Why having open conversations with your doctor is important
Published: November 1, 2022
Have you ever felt uncomfortable or sensitive talking to your doctor about symptoms and emotional concerns you’re experiencing? If so, you are not alone.
A global survey concluded that four out of 10 people living with ulcerative colitis (UC) in the U.S. were worried that if they ask too many questions, their gastroenterologist (GI) will see them as a difficult patient, and it will affect their quality of care.1 Additionally, 42% of UC patients surveyed said their GI rarely has time to address all their questions/concerns.1
Those and more are some of the findings derived from the UC Narrative Global Survey. This global initiative was created by Pfizer to engage the UC community and help identify how people living with UC are impacted by the disease. The survey was done in collaboration with patients, leading healthcare experts, and patient organizations.
While talking about inflammatory bowel disease (IBD), like UC or Crohn’s disease, can feel uncomfortable, it is very important to have open conversations with your doctor. Speaking up can help establish an effective partnership with your doctor. By making sure your doctor understands all aspects of your health challenges, you’re supporting them in helping you manage your condition.
Due to the symptoms and daily life stressors that often come with having a chronic inflammatory condition such as UC or Crohn’s, you may experience frustration and emotional challenges. Almost half of UC patients said they don’t feel comfortable talking about their emotional concerns and 34% of patients in the U.S. wished their GI better understood how much UC impacts their mental health.1 In addition to sharing your physical symptoms with your gastroenterologist, it may be worthwhile to share how you’re feeling emotionally as well.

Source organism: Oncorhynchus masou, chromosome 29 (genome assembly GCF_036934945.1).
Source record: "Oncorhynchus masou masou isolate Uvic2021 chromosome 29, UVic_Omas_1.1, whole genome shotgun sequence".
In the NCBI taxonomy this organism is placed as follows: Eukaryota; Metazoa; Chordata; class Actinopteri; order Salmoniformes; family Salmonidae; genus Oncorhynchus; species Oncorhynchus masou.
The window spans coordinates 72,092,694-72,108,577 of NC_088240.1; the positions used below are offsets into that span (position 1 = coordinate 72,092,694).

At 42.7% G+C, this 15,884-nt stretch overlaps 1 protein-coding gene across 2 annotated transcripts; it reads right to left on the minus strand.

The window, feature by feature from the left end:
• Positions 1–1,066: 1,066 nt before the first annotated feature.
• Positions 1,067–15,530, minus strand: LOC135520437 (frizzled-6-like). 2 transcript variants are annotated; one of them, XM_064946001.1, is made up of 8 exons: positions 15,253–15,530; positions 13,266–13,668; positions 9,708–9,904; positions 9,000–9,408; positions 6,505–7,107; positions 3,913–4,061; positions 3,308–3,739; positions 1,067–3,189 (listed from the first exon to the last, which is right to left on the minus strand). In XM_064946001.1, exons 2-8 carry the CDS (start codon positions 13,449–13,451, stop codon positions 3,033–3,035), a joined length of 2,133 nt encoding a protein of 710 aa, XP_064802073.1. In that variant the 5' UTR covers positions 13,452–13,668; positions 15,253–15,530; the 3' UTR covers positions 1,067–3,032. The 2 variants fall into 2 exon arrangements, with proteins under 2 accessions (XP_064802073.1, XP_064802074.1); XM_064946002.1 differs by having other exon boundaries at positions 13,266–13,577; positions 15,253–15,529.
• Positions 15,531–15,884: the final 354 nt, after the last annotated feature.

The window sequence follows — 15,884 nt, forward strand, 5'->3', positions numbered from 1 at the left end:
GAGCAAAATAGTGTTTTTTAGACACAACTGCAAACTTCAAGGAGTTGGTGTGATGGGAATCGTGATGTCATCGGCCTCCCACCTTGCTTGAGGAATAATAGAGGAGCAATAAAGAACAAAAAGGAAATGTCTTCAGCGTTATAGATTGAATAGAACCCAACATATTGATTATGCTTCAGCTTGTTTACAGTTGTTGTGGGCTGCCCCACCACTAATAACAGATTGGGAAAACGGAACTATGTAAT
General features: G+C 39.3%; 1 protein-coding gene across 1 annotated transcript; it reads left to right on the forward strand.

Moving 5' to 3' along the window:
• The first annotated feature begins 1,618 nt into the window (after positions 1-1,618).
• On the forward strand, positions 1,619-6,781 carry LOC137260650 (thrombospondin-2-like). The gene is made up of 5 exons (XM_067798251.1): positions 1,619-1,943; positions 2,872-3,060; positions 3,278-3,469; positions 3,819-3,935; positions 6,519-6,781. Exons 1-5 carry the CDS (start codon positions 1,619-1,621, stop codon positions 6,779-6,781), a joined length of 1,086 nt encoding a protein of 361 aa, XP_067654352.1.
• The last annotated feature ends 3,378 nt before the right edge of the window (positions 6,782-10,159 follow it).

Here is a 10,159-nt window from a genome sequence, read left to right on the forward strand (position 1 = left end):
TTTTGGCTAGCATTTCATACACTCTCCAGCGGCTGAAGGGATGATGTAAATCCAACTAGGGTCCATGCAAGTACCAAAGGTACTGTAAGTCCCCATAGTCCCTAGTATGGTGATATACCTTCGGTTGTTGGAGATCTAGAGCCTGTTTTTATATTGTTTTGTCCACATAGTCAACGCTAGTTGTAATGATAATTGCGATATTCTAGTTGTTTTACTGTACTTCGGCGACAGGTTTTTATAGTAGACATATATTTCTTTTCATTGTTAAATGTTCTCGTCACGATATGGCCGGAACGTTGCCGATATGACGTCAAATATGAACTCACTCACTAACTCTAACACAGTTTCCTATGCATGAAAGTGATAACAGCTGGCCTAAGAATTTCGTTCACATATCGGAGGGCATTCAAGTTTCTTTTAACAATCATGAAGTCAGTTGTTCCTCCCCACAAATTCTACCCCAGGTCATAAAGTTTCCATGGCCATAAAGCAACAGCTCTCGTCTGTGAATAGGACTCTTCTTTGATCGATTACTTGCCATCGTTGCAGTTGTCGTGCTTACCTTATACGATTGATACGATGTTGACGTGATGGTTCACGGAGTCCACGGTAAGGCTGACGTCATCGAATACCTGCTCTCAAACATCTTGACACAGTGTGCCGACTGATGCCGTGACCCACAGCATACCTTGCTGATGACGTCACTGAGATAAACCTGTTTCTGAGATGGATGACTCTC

Open conversations involve sharing your symptoms, experiences, and information about your emotional health with your GI. Here are a few tips for building an effective partnership with your healthcare team:
• To make sure your GI is aware of the things you are most concerned about write down your questions and take them with you to your next appointment.
• Think of the day-to-day things in your life that you enjoy or wish you were able to do again. Use those as the starting place for setting goals with your healthcare professional, and make sure that the plan for managing your disease is on track.
• Remember, you are not alone. There are many support groups and organizations for patients, like the Crohn’s & Colitis Foundation.
You can find more resources that may help you improve conversations with your doctor at TalkingUC.com – an initiative brought to you by Pfizer Inc. in partnership with people living with UC, gastroenterologists, and nurses to engage everyone in the UC community in a dialogue about the condition.
1. Survey Results | UC Narrative Global Survey | Talking UC. (n.d.). Retrieved September 6, 2022, from https://www.talkinguc.com/uc-narrative/survey-results
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